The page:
Enough of the pessimism – we need the Olympics now more than ever

As far as hard economics and hard health policy are concerned, the case against the games looks overwhelming. But I think it is wrong, writes Hamish McRae

Sunday 18 July 2021 21:30
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It will be the strangest of Olympics that opens on Friday. No spectators at most of the events; medals handed out on a tray instead of hung over athletes’ necks; no high fives. It will be a sombre, muted, troubled Olympics for our troubled times.

The arguments against holding it are manifest. Tokyo is under a state of emergency. According to an Ipsos opinion poll, only 22 per cent of Japanese people think it should be held at all. The support is a little higher in other countries but overall it is only 43 per cent.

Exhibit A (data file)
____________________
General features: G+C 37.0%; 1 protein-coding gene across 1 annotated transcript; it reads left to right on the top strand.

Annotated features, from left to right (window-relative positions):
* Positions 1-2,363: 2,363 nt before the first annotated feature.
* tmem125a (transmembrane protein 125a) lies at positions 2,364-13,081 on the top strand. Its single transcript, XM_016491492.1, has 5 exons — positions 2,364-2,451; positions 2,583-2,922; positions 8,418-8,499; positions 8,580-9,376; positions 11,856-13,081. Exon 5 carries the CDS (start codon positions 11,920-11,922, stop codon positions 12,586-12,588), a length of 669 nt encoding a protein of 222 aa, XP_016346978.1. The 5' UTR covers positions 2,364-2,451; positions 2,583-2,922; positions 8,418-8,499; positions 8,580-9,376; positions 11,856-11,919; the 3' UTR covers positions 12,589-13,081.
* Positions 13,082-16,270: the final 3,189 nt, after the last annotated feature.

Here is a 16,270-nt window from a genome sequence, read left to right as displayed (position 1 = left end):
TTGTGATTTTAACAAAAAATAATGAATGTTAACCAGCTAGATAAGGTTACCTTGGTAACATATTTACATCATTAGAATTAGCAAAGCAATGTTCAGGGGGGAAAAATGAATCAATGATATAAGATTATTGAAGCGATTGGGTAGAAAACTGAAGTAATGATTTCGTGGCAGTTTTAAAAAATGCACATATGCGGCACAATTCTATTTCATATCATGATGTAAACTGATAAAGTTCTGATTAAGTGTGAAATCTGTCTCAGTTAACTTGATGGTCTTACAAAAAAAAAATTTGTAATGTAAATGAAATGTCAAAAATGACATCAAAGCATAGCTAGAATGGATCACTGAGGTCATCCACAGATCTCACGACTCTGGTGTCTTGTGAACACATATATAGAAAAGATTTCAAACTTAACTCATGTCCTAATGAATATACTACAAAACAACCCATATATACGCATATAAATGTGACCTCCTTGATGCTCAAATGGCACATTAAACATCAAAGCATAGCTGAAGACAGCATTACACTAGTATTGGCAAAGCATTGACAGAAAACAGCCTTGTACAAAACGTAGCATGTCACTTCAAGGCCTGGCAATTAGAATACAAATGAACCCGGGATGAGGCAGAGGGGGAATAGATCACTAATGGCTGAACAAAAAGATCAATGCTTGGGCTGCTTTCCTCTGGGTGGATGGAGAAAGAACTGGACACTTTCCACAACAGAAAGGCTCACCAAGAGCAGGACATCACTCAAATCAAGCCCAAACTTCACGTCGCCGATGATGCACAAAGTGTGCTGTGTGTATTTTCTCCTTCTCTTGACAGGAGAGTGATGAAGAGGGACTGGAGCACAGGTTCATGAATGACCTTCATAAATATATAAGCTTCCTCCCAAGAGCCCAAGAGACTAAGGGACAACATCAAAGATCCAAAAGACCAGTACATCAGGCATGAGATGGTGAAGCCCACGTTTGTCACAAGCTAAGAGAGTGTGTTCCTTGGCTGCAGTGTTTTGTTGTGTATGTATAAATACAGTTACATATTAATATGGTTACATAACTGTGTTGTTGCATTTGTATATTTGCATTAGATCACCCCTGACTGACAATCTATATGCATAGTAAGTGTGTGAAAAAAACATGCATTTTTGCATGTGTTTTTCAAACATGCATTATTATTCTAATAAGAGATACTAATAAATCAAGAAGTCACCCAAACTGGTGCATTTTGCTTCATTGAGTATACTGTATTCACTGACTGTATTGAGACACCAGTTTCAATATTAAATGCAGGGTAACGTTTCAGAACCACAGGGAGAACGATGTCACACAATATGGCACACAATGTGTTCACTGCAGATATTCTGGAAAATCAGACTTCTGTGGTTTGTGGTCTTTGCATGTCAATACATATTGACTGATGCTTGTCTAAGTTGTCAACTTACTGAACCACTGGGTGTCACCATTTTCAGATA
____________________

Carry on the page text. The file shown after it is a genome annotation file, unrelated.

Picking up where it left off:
All the old arguments come out. One is cost. The games are only going ahead because so much has been invested in them – an estimated $15.4bn, though now that is expected to be exceeded. Another is that the facilities may be fine for the event, but are not appropriate for long-term sports use. Rio de Janeiro is still struggling to make good use of the facilities it built for the last games five years ago.

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